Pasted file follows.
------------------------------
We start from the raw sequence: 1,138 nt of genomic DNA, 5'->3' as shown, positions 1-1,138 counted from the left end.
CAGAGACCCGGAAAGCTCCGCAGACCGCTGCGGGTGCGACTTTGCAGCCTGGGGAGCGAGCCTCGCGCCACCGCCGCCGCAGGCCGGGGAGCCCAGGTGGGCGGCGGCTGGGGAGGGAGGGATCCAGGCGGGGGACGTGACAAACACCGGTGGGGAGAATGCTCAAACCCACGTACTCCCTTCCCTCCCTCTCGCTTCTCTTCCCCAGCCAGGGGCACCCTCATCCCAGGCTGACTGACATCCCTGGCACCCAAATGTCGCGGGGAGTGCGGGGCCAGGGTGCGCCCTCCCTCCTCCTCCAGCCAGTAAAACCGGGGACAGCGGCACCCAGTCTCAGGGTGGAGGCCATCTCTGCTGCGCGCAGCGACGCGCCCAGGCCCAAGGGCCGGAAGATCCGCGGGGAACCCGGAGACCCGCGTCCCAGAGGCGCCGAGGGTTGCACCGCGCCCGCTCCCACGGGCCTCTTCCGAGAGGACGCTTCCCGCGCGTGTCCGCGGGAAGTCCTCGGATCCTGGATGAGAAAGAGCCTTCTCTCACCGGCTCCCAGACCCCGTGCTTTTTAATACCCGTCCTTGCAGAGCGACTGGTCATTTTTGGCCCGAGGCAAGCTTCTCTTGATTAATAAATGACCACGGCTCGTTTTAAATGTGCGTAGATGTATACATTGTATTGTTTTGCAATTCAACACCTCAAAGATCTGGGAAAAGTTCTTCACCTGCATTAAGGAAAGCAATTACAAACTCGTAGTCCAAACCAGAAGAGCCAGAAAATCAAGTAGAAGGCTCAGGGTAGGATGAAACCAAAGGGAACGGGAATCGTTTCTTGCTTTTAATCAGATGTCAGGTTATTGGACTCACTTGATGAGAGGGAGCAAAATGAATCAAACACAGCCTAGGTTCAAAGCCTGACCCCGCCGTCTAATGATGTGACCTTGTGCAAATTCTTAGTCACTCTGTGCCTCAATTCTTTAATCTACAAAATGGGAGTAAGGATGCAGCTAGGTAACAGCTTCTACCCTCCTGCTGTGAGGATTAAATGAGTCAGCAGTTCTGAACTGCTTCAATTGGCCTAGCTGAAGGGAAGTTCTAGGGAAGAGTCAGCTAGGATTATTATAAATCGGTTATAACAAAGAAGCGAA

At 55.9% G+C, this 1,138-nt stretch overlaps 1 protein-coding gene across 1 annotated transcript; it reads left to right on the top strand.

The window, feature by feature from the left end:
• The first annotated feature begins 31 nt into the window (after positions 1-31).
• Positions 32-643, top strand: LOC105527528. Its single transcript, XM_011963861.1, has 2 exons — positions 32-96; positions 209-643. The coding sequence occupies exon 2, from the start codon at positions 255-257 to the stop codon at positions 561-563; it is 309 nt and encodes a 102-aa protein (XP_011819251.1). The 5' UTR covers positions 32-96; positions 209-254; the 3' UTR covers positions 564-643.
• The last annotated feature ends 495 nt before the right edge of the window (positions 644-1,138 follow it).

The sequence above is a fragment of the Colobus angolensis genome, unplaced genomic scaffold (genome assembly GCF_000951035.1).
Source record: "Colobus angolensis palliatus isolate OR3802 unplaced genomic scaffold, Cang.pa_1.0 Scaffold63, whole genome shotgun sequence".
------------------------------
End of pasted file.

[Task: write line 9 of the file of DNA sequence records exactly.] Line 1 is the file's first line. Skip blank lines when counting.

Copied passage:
Source record: "Colobus angolensis palliatus isolate OR3802 unplaced genomic scaffold, Cang.pa_1.0 Scaffold63, whole genome shotgun sequence".